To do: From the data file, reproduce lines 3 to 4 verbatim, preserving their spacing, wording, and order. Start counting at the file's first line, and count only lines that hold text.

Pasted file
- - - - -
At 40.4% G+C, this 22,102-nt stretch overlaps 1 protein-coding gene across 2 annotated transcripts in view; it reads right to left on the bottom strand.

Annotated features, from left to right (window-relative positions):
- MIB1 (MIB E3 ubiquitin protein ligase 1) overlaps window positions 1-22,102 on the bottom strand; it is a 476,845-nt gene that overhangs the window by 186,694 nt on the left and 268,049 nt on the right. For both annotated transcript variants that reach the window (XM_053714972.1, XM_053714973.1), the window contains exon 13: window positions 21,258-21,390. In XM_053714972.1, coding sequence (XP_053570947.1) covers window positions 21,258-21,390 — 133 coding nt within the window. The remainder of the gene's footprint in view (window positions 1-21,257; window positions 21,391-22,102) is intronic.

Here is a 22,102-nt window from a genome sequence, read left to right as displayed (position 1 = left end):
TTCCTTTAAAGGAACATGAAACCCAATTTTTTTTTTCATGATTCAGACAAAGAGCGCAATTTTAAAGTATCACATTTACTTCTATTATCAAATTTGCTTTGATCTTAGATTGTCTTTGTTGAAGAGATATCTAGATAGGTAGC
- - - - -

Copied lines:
- MIB1 (MIB E3 ubiquitin protein ligase 1) overlaps window positions 1-22,102 on the bottom strand; it is a 476,845-nt gene that overhangs the window by 186,694 nt on the left and 268,049 nt on the right. For both annotated transcript variants that reach the window (XM_053714972.1, XM_053714973.1), the window contains exon 13: window positions 21,258-21,390. In XM_053714972.1, coding sequence (XP_053570947.1) covers window positions 21,258-21,390 — 133 coding nt within the window. The remainder of the gene's footprint in view (window positions 1-21,257; window positions 21,391-22,102) is intronic.

Here is a 22,102-nt window from a genome sequence, read left to right as displayed (position 1 = left end):